I am a little curious about delete in Qt



  • I write the code in Qt Creator like this.
    @
    int s;
    delete &s
    @
    When I execute the code,there isn't any error message appear to me, and the program run still normally. But I try this code in MSVC, the program crashed. I don't know why? Can anybody explain this to me ? In my opinion, code like this should be illeagle. Has Qt lib handled the error, or something else?



  • I believe that the behaviour in this case is 'undefined' which means that the compiler can choose to do whatever it likes



  • This is nothing about Qt, it's only about C++ and the tool chain.

    I expect you tried it in QtCreator, right? with the default SDK, which means with minGW or on linux, it would be gcc.

    Delete just gets an address, what ever happens on that code, is undefined. When you say it crashed on MSVC, debug or release (which is a big difference, as debug builds in MSVC have a lot of checks).


  • Moderators

    bq. In my opinion, code like this should be illeagle [sic].

    Whether or not it's illegal, it's definitely a bad idea. :-)



  • Interesting code. I've never had the idea to do something crazy like that. Does anybody know what happens here in low-level detail? Aren't stack adresses in a different range than heap adresses such that the delete statement just doesn't do anything because it can't operate on stack? Or do the ranges overlap and the delete statement marks some corresponding memory block with the same adress on the heap as freed and crashes the application due to that?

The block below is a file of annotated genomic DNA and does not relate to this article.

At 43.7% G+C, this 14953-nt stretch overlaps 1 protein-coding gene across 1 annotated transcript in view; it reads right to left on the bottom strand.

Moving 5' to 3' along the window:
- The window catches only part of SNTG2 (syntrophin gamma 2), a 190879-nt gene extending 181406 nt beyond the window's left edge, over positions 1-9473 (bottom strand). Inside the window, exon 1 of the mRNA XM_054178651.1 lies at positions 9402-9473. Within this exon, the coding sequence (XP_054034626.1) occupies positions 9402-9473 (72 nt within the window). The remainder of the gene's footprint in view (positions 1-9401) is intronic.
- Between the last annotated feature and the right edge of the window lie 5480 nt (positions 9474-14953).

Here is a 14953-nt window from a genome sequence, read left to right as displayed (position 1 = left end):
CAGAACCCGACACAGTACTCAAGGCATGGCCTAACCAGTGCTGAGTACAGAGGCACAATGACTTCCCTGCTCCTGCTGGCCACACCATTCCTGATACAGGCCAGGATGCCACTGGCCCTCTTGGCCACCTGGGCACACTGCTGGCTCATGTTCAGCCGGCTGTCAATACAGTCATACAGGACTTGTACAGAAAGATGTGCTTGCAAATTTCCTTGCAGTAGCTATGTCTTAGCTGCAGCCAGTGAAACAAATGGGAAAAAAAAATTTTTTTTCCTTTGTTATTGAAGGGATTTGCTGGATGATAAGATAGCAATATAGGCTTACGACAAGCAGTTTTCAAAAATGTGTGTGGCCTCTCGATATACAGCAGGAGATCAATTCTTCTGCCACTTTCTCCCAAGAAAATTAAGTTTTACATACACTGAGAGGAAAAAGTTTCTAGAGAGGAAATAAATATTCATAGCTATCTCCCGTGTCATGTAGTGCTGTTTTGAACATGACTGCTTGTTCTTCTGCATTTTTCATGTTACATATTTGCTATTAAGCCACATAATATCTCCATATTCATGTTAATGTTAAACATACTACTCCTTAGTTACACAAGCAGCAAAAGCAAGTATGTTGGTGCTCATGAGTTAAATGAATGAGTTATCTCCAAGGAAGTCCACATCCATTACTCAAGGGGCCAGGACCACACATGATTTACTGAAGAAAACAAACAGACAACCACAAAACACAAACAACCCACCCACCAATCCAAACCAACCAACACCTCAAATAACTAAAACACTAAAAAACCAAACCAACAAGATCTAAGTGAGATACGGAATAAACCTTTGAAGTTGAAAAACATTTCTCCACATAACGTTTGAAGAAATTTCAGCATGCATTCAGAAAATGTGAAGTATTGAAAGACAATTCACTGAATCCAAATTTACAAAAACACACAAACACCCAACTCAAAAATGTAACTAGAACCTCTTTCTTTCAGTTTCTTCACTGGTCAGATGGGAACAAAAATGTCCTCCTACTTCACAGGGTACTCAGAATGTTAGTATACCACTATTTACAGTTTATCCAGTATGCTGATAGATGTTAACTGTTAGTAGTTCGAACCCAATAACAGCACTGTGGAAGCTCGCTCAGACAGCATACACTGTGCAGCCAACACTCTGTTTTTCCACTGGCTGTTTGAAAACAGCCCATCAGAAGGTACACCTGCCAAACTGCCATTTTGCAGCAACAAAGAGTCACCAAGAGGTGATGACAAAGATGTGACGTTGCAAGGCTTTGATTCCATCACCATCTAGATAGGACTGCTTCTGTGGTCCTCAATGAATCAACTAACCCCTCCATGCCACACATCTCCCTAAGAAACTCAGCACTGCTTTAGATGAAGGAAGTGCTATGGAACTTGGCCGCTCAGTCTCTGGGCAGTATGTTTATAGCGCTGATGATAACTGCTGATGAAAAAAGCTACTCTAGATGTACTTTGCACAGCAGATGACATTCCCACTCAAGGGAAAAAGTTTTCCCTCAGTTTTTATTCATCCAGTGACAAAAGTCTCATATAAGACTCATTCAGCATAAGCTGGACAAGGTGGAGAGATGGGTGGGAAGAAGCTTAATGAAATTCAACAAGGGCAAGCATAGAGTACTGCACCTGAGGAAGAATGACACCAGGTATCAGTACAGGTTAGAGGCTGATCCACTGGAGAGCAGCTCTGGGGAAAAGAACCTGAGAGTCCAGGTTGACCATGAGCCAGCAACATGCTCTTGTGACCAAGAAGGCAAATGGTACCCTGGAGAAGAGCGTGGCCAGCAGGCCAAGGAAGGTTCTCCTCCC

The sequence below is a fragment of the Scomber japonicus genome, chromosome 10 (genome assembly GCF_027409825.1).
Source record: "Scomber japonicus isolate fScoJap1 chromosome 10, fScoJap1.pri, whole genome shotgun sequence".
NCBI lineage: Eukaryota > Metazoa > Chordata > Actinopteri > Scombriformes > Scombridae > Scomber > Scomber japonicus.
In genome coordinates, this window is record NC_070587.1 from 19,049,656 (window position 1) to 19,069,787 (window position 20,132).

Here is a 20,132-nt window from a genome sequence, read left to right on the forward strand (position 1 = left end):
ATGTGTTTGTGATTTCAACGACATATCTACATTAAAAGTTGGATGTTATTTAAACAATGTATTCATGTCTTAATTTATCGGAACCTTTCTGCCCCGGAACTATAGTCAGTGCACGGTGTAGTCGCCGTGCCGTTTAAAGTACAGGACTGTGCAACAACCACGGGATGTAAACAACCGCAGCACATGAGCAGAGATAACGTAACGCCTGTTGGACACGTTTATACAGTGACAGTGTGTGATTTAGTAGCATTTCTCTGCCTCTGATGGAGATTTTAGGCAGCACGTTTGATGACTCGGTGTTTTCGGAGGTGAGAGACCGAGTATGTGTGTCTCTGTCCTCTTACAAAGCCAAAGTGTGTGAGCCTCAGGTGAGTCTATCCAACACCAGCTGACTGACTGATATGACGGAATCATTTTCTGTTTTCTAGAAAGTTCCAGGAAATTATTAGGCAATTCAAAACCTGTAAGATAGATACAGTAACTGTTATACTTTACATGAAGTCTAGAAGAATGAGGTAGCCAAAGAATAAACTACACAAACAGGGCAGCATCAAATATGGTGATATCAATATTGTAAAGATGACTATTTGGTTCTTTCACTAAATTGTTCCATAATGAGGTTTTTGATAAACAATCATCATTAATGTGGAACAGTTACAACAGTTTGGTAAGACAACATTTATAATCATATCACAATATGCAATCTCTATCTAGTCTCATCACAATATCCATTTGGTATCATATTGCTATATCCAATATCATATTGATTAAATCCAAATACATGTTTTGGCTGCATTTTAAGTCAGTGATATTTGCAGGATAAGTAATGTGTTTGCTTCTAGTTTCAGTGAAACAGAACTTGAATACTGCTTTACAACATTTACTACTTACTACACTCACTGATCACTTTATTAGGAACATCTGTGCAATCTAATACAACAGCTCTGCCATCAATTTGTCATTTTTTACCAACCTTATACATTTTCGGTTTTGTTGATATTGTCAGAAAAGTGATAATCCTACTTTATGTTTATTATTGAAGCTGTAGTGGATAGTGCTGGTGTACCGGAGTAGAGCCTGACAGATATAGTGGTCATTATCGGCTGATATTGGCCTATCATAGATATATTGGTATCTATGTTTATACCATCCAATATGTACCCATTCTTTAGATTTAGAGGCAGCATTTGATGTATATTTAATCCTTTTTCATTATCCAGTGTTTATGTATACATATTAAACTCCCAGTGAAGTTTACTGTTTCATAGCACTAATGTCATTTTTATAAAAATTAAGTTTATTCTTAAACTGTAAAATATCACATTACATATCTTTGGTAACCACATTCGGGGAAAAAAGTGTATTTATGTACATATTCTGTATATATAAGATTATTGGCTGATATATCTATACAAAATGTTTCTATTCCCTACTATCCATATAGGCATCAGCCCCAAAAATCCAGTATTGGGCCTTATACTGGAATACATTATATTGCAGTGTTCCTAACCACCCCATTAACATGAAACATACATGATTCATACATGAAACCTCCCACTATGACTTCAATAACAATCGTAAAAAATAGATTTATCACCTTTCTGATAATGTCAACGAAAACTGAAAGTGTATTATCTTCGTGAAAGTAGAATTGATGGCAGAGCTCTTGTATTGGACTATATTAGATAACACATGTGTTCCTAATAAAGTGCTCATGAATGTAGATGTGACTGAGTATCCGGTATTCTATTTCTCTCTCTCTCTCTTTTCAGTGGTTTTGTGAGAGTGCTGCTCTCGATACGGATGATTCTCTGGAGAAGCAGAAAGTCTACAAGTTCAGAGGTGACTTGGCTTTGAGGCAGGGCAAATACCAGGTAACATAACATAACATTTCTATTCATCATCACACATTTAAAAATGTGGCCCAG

• The code I wrote is just for me to test. In fact, this code could be very easyly happened in Qt.Such as when your pass a QTableWidgetItem to setItem.
    @
    QTableWidgetItem tableItem;
    tableWidget.setItem(row,column,&tableItem);
    @
    In the document. Qt Helper doesn't forbid this usage with declaration. Indeed , There are no difference between them.


  • Moderators

    The documentation mentions that you should not allocate QObjects on the stack several times. I don't see what else we can do, since syntactically this is legal.

    If a programmer tries to rely on undefined behavior, then he/she is going to get bitten sooner or later.



  • [quote author="henryxuv" date="1346549695"]In fact, this code could be very easyly happened in Qt.Such as when your pass a QTableWidgetItem to setItem[/quote]

    Passing stack pointers to foreign functions should generally sound some alarm bells.


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